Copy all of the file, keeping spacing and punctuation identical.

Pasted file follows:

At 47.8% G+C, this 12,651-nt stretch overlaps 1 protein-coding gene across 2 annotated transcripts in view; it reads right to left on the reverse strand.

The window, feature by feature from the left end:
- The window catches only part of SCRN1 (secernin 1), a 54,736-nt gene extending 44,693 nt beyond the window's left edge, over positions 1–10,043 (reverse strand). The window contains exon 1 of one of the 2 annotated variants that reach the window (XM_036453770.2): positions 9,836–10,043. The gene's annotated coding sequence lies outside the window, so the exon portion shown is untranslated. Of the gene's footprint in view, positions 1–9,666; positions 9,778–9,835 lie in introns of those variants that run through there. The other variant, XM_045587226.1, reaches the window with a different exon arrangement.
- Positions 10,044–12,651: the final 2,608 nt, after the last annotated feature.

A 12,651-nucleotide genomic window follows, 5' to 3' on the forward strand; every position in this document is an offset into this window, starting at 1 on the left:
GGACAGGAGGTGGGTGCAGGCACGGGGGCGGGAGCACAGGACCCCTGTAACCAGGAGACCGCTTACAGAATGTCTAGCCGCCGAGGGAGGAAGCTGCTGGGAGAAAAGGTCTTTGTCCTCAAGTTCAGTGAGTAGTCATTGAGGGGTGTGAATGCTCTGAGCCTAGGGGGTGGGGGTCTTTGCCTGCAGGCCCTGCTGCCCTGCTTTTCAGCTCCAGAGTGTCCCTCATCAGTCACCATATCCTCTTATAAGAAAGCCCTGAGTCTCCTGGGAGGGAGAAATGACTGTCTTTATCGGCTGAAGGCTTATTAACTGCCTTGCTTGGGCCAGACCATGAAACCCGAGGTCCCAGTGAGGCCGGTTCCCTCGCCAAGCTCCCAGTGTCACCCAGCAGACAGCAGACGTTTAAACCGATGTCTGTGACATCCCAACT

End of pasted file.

At 47.8% G+C, this 12,651-nt stretch overlaps 1 protein-coding gene across 2 annotated transcripts in view; it reads right to left on the reverse strand.

The window, feature by feature from the left end:
- The window catches only part of SCRN1 (secernin 1), a 54,736-nt gene extending 44,693 nt beyond the window's left edge, over positions 1–10,043 (reverse strand). The window contains exon 1 of one of the 2 annotated variants that reach the window (XM_036453770.2): positions 9,836–10,043. The gene's annotated coding sequence lies outside the window, so the exon portion shown is untranslated. Of the gene's footprint in view, positions 1–9,666; positions 9,778–9,835 lie in introns of those variants that run through there. The other variant, XM_045587226.1, reaches the window with a different exon arrangement.
- Positions 10,044–12,651: the final 2,608 nt, after the last annotated feature.

A 12,651-nucleotide genomic window follows, 5' to 3' on the forward strand; every position in this document is an offset into this window, starting at 1 on the left:
GGACAGGAGGTGGGTGCAGGCACGGGGGCGGGAGCACAGGACCCCTGTAACCAGGAGACCGCTTACAGAATGTCTAGCCGCCGAGGGAGGAAGCTGCTGGGAGAAAAGGTCTTTGTCCTCAAGTTCAGTGAGTAGTCATTGAGGGGTGTGAATGCTCTGAGCCTAGGGGGTGGGGGTCTTTGCCTGCAGGCCCTGCTGCCCTGCTTTTCAGCTCCAGAGTGTCCCTCATCAGTCACCATATCCTCTTATAAGAAAGCCCTGAGTCTCCTGGGAGGGAGAAATGACTGTCTTTATCGGCTGAAGGCTTATTAACTGCCTTGCTTGGGCCAGACCATGAAACCCGAGGTCCCAGTGAGGCCGGTTCCCTCGCCAAGCTCCCAGTGTCACCCAGCAGACAGCAGACGTTTAAACCGATGTCTGTGACATCCCAACT